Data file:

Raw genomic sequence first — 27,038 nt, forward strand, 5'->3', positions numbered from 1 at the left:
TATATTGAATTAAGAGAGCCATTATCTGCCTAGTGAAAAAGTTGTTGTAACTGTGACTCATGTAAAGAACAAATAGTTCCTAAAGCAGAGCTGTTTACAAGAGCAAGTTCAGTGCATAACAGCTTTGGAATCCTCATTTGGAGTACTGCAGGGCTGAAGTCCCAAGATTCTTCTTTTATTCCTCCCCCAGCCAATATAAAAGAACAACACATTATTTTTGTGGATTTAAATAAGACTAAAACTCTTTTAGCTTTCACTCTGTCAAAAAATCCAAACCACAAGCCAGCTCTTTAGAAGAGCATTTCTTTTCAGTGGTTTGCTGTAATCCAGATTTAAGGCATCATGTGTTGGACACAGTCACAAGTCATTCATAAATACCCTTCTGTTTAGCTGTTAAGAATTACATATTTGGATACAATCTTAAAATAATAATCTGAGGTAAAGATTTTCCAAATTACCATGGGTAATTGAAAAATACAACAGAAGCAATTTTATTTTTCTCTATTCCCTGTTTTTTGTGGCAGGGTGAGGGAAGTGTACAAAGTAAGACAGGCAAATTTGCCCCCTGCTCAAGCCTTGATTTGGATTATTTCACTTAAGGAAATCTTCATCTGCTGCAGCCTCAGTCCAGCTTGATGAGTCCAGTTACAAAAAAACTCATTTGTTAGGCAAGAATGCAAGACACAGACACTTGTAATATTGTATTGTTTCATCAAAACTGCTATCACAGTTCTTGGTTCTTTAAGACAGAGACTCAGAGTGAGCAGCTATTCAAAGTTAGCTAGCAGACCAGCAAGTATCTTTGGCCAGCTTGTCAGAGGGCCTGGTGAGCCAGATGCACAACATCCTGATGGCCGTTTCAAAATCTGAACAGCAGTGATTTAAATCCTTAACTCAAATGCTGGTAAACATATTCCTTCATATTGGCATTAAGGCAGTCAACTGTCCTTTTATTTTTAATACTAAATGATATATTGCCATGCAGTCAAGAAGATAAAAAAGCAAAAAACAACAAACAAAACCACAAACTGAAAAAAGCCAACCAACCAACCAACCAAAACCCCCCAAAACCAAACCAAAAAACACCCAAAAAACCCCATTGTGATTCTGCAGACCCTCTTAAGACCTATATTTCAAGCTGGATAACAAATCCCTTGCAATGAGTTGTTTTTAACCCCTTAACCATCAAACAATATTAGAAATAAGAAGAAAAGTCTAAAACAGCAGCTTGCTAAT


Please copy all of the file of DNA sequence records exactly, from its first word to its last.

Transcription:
Raw genomic sequence first — 27,038 nt, forward strand, 5'->3', positions numbered from 1 at the left:
TATATTGAATTAAGAGAGCCATTATCTGCCTAGTGAAAAAGTTGTTGTAACTGTGACTCATGTAAAGAACAAATAGTTCCTAAAGCAGAGCTGTTTACAAGAGCAAGTTCAGTGCATAACAGCTTTGGAATCCTCATTTGGAGTACTGCAGGGCTGAAGTCCCAAGATTCTTCTTTTATTCCTCCCCCAGCCAATATAAAAGAACAACACATTATTTTTGTGGATTTAAATAAGACTAAAACTCTTTTAGCTTTCACTCTGTCAAAAAATCCAAACCACAAGCCAGCTCTTTAGAAGAGCATTTCTTTTCAGTGGTTTGCTGTAATCCAGATTTAAGGCATCATGTGTTGGACACAGTCACAAGTCATTCATAAATACCCTTCTGTTTAGCTGTTAAGAATTACATATTTGGATACAATCTTAAAATAATAATCTGAGGTAAAGATTTTCCAAATTACCATGGGTAATTGAAAAATACAACAGAAGCAATTTTATTTTTCTCTATTCCCTGTTTTTTGTGGCAGGGTGAGGGAAGTGTACAAAGTAAGACAGGCAAATTTGCCCCCTGCTCAAGCCTTGATTTGGATTATTTCACTTAAGGAAATCTTCATCTGCTGCAGCCTCAGTCCAGCTTGATGAGTCCAGTTACAAAAAAACTCATTTGTTAGGCAAGAATGCAAGACACAGACACTTGTAATATTGTATTGTTTCATCAAAACTGCTATCACAGTTCTTGGTTCTTTAAGACAGAGACTCAGAGTGAGCAGCTATTCAAAGTTAGCTAGCAGACCAGCAAGTATCTTTGGCCAGCTTGTCAGAGGGCCTGGTGAGCCAGATGCACAACATCCTGATGGCCGTTTCAAAATCTGAACAGCAGTGATTTAAATCCTTAACTCAAATGCTGGTAAACATATTCCTTCATATTGGCATTAAGGCAGTCAACTGTCCTTTTATTTTTAATACTAAATGATATATTGCCATGCAGTCAAGAAGATAAAAAAGCAAAAAACAACAAACAAAACCACAAACTGAAAAAAGCCAACCAACCAACCAACCAAAACCCCCCAAAACCAAACCAAAAAACACCCAAAAAACCCCATTGTGATTCTGCAGACCCTCTTAAGACCTATATTTCAAGCTGGATAACAAATCCCTTGCAATGAGTTGTTTTTAACCCCTTAACCATCAAACAATATTAGAAATAAGAAGAAAAGTCTAAAACAGCAGCTTGCTAAT